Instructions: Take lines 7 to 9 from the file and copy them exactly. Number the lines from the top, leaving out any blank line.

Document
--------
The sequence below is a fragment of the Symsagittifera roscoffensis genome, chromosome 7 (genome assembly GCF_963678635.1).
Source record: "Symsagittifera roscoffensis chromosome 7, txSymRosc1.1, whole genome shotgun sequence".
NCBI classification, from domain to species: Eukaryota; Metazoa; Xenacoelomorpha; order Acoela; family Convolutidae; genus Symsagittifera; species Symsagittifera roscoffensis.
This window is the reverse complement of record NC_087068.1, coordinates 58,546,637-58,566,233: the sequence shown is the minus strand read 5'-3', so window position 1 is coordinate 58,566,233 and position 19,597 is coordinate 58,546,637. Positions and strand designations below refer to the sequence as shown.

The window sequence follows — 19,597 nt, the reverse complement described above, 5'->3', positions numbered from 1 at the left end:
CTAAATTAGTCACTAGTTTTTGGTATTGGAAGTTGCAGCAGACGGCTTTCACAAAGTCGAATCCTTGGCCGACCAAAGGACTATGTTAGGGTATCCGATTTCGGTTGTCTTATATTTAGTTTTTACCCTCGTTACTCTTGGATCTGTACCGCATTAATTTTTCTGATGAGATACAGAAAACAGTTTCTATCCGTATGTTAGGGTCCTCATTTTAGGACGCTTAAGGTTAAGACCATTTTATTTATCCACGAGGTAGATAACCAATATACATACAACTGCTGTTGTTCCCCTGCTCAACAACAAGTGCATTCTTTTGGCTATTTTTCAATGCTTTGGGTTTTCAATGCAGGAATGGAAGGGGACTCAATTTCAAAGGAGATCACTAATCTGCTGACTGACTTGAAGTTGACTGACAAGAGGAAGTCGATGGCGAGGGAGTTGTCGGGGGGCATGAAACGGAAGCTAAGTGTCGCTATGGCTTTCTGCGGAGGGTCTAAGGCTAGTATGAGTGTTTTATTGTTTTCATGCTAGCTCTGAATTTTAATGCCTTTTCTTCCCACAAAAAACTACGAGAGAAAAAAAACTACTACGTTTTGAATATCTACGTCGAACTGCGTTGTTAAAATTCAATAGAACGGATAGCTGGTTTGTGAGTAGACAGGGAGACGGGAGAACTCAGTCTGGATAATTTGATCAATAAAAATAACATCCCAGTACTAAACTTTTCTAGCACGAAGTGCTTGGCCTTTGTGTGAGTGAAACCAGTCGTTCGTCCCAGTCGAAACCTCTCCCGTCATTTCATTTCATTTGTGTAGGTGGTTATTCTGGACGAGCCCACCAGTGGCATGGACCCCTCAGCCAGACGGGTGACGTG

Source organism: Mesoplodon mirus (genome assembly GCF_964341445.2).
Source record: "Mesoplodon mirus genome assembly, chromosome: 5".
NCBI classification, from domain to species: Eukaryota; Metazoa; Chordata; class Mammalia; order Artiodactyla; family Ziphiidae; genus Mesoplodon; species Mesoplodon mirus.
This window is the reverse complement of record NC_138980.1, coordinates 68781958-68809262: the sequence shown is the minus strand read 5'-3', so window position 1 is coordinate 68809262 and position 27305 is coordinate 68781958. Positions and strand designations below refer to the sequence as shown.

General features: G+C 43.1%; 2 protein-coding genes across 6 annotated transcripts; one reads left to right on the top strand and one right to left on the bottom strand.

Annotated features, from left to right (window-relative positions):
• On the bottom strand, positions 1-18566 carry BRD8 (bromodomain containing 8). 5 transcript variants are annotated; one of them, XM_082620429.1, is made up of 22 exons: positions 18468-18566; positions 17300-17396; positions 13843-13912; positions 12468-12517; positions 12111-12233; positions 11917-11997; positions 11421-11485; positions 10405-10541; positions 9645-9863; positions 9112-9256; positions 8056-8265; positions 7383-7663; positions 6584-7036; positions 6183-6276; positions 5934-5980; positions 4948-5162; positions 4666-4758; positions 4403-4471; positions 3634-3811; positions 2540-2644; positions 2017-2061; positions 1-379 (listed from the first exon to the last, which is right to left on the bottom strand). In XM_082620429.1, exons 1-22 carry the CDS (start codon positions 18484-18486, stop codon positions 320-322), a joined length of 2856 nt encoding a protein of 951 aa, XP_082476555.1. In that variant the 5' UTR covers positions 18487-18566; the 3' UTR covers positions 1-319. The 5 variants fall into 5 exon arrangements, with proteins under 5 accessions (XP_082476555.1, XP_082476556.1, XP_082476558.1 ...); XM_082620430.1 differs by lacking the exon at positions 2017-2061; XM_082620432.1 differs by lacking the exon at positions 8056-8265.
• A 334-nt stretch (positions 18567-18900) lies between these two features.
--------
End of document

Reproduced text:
Source organism: Mesoplodon mirus (genome assembly GCF_964341445.2).
Source record: "Mesoplodon mirus genome assembly, chromosome: 5".
NCBI classification, from domain to species: Eukaryota; Metazoa; Chordata; class Mammalia; order Artiodactyla; family Ziphiidae; genus Mesoplodon; species Mesoplodon mirus.